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How to Crack Passwords with pwdump3 and John the Ripper

Hackers use multiple methods to crack those seemingly fool-proof passwords. John the Ripper and pwdump3 can be used to crack passwords for Windows and Linux/Unix. Follow the easy steps below.

How to crack Windows passwords

The following steps use two utilities to test the security of current passwords on Windows systems:

  • pwdump3 (to extract password hashes from the Windows SAM database)

  • John the Ripper (to crack the hashes of Windows and Linux/UNIX passwords)

The following test requires administrative access to either your Windows standalone workstation or the server:

  1. Create a new directory called passwords from the root of your Windows C: drive.

  2. Download and install a decompression tool if you don’t already have one.

    WinZip is a good commercial tool you can use and 7-Zip is a free decompression tool. Windows XP, Windows Vista, and Windows 7 also include built-in Zip file handling.

  3. Download, extract, and install the following software into the passwords directory you created, if you don’t already have it on your system:

  4. Enter the following command to run pwdump3 and redirect its output to a file called cracked.txt:

    c:\passwords\pwdump3 > cracked.txt

    This file captures the Windows SAM password hashes that are cracked with John the Ripper. You can see the contents of the cracked.txt file that contains the local Windows SAM database password hashes.

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  5. Enter the following command to run John the Ripper against the Windows SAM password hashes to display the cracked passwords:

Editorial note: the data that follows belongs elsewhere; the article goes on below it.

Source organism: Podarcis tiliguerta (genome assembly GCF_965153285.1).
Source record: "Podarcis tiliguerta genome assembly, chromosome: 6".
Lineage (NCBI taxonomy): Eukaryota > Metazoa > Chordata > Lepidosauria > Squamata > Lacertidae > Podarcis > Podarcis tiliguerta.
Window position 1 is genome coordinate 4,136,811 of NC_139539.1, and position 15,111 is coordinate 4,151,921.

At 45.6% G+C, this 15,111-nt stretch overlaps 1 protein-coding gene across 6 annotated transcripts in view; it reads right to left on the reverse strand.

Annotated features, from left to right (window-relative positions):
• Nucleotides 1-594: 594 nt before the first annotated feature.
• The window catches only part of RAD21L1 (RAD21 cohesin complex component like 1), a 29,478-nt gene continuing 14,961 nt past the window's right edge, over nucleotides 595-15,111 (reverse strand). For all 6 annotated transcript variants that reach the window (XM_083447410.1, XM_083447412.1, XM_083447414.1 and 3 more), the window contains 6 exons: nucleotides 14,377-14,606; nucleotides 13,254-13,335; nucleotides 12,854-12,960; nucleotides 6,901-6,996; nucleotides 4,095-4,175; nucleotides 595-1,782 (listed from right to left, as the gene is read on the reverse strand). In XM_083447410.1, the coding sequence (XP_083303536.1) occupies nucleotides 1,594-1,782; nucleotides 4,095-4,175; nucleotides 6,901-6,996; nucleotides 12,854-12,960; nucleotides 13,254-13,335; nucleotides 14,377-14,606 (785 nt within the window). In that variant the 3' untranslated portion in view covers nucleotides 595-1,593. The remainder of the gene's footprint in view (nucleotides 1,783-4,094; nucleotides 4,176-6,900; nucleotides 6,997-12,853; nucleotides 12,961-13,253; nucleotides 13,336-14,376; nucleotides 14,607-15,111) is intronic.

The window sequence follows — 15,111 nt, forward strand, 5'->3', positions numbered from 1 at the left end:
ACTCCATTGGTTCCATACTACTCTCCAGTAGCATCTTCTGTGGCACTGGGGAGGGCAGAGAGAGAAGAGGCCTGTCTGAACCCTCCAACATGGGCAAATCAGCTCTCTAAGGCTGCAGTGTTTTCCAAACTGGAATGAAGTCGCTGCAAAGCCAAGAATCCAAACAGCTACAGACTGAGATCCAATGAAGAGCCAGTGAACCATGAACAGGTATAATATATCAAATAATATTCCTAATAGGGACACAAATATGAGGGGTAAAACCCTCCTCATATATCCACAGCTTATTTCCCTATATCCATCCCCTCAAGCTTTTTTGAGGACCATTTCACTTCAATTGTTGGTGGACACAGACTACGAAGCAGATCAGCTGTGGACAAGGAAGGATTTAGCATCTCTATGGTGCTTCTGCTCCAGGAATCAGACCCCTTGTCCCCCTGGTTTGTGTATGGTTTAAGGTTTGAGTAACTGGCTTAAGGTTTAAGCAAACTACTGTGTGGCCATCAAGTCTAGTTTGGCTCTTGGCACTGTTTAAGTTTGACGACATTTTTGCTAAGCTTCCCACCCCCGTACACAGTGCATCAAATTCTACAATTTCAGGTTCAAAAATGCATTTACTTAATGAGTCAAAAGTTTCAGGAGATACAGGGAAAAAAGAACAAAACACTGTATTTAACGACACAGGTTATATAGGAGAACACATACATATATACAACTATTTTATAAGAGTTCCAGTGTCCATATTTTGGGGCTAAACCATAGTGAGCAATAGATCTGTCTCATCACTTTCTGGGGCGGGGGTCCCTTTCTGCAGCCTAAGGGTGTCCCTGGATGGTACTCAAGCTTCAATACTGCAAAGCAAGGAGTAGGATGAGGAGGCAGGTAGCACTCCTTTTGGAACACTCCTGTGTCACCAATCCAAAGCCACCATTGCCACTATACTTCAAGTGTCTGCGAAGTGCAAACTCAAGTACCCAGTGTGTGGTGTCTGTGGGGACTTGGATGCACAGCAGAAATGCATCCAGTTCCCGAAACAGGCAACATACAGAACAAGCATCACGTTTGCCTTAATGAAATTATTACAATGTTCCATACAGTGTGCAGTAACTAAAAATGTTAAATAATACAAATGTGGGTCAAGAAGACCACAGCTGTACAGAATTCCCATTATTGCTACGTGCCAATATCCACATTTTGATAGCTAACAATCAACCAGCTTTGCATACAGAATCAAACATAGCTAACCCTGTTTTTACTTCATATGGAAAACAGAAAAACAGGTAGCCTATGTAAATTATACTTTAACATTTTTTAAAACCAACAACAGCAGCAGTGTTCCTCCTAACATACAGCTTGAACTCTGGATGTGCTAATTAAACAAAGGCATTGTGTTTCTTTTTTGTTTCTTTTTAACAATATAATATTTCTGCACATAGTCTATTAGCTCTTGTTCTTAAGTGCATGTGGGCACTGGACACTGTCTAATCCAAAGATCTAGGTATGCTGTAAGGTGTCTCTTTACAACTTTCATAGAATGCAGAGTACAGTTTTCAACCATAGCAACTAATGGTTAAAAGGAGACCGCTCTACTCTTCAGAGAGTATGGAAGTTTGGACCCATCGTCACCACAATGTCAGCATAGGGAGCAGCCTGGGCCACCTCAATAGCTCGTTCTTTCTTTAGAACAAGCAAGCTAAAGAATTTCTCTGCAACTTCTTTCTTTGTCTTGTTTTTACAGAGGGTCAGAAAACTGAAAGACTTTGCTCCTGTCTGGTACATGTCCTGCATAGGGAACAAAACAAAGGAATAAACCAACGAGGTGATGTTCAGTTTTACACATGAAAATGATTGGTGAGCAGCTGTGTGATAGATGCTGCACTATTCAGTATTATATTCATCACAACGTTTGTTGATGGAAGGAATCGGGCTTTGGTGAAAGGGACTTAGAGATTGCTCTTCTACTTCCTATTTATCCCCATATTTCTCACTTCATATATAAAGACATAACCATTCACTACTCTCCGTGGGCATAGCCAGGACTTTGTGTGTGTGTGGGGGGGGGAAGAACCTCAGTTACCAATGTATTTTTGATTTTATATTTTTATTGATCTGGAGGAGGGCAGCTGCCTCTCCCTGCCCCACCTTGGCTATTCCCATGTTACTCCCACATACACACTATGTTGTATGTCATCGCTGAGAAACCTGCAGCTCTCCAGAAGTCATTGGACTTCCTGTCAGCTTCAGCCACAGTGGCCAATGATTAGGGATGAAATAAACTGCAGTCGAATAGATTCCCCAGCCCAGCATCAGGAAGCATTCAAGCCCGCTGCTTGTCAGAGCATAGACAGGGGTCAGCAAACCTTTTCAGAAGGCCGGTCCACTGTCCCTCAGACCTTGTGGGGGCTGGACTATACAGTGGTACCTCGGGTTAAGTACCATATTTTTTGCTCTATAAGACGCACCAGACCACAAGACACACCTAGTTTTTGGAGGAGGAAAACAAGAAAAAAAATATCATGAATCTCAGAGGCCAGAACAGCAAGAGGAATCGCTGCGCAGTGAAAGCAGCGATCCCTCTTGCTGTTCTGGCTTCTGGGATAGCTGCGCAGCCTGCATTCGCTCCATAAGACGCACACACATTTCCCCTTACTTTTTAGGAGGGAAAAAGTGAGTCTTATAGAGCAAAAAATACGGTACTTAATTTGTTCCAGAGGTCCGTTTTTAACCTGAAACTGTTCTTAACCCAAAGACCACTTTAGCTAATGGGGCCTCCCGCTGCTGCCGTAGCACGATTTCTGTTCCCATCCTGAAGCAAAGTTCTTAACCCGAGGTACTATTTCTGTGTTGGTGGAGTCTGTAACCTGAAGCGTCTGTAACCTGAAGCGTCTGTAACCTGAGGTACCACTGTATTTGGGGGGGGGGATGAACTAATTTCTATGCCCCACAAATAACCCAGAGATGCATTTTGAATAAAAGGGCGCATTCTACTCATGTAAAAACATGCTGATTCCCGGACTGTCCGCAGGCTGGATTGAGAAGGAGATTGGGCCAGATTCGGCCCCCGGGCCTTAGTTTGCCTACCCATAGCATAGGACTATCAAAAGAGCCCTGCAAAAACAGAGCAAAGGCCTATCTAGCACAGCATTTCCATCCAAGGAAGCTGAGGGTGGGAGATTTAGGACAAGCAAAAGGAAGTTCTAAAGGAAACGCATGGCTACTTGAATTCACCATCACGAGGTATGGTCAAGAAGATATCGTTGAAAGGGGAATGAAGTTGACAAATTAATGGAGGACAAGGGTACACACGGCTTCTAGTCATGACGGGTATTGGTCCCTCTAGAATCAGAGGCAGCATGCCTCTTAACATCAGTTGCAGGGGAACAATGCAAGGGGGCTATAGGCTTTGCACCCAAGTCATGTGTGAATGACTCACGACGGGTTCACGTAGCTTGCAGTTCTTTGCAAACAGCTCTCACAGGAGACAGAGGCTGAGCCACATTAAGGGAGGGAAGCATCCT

c:\passwords\john cracked.txt

    This process can take seconds or days, depending on the number of users and the complexity of their associated passwords.

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How to crack UNIX/Linux passwords

John the Ripper can also crack UNIX/Linux passwords. You need root access to your system and to the password (/etc/passwd) and shadow password (/etc/shadow) files. Perform the following steps for cracking UNIX/Linux passwords:

  1. Download the UNIX source files from www.openwall.com/john.

  2. Extract the program by entering the following command:

    [root@localhost kbeaver]#tar -zxf john-1.7.9.tar.gz

    or whatever the current filename is.

    You can also crack UNIX or Linux passwords on a Windows system by using the Windows/DOS version of John the Ripper.

  3. Change to the /src directory that was created when you extracted the program and enter the following command:

    make generic
  4. Change to the /run directory and enter the following command to use the unshadow program to combine the passwd and shadow files and copy them to the file cracked.txt:

    ./unshadow /etc/passwd /etc/shadow > cracked.txt

    The unshadow process won’t work with all UNIX variants.

  5. Enter the following command to start the cracking process:

    ./john cracked.txt

    When John the Ripper is complete (and this could take some time), the output is similar to the results of the preceding Windows process.

After completing the preceding Windows or UNIX steps, you can either force users to change passwords that don’t meet specific password policy requirements, you can create a new password policy, or you can use the information to update your security awareness program. Just do something.

Be careful handling the results of your password cracking. You create an accountability issue because more than one person now knows the passwords. Always treat the password information of others as strictly confidential. If you end up storing them on your test system, make sure it’s extra secure. If it’s a laptop, encrypting the hard drive is the best defense.

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